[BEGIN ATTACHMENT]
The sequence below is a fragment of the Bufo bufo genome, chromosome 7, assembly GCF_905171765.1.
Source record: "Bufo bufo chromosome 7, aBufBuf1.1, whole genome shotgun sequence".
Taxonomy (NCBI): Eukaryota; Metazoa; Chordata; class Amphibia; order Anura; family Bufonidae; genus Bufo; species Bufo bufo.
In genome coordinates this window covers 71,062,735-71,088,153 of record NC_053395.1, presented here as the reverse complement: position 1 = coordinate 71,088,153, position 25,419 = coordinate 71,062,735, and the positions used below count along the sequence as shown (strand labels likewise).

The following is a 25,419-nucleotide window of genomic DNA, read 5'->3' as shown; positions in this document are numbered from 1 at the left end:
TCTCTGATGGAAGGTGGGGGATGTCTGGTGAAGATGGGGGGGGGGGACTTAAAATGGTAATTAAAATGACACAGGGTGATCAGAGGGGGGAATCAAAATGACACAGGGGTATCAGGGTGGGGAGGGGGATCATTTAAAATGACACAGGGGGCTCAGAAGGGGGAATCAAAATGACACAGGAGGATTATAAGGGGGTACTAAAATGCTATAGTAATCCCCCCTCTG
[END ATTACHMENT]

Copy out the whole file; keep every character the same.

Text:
The sequence below is a fragment of the Bufo bufo genome, chromosome 7, assembly GCF_905171765.1.
Source record: "Bufo bufo chromosome 7, aBufBuf1.1, whole genome shotgun sequence".
Taxonomy (NCBI): Eukaryota; Metazoa; Chordata; class Amphibia; order Anura; family Bufonidae; genus Bufo; species Bufo bufo.
In genome coordinates this window covers 71,062,735-71,088,153 of record NC_053395.1, presented here as the reverse complement: position 1 = coordinate 71,088,153, position 25,419 = coordinate 71,062,735, and the positions used below count along the sequence as shown (strand labels likewise).

The following is a 25,419-nucleotide window of genomic DNA, read 5'->3' as shown; positions in this document are numbered from 1 at the left end:
TCTCTGATGGAAGGTGGGGGATGTCTGGTGAAGATGGGGGGGGGGGACTTAAAATGGTAATTAAAATGACACAGGGTGATCAGAGGGGGGAATCAAAATGACACAGGGGTATCAGGGTGGGGAGGGGGATCATTTAAAATGACACAGGGGGCTCAGAAGGGGGAATCAAAATGACACAGGAGGATTATAAGGGGGTACTAAAATGCTATAGTAATCCCCCCTCTG